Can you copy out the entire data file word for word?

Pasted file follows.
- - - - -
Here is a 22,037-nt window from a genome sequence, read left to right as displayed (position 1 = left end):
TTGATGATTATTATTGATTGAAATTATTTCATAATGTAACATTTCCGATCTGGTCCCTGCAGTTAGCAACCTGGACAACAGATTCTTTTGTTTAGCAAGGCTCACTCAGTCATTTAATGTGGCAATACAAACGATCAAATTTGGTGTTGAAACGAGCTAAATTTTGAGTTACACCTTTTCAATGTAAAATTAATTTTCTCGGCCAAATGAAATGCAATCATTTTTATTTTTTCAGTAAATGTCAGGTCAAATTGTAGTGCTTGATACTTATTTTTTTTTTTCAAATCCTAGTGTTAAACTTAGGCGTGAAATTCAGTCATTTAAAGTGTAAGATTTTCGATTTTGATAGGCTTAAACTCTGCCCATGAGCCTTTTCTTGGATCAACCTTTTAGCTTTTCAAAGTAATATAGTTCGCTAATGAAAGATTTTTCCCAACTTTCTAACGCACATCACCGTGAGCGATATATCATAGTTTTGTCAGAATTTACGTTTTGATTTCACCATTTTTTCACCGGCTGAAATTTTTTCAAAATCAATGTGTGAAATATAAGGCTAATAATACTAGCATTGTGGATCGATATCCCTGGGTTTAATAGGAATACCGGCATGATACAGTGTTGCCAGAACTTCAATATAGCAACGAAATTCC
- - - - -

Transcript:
Here is a 22,037-nt window from a genome sequence, read left to right as displayed (position 1 = left end):
TTGATGATTATTATTGATTGAAATTATTTCATAATGTAACATTTCCGATCTGGTCCCTGCAGTTAGCAACCTGGACAACAGATTCTTTTGTTTAGCAAGGCTCACTCAGTCATTTAATGTGGCAATACAAACGATCAAATTTGGTGTTGAAACGAGCTAAATTTTGAGTTACACCTTTTCAATGTAAAATTAATTTTCTCGGCCAAATGAAATGCAATCATTTTTATTTTTTCAGTAAATGTCAGGTCAAATTGTAGTGCTTGATACTTATTTTTTTTTTTCAAATCCTAGTGTTAAACTTAGGCGTGAAATTCAGTCATTTAAAGTGTAAGATTTTCGATTTTGATAGGCTTAAACTCTGCCCATGAGCCTTTTCTTGGATCAACCTTTTAGCTTTTCAAAGTAATATAGTTCGCTAATGAAAGATTTTTCCCAACTTTCTAACGCACATCACCGTGAGCGATATATCATAGTTTTGTCAGAATTTACGTTTTGATTTCACCATTTTTTCACCGGCTGAAATTTTTTCAAAATCAATGTGTGAAATATAAGGCTAATAATACTAGCATTGTGGATCGATATCCCTGGGTTTAATAGGAATACCGGCATGATACAGTGTTGCCAGAACTTCAATATAGCAACGAAATTCC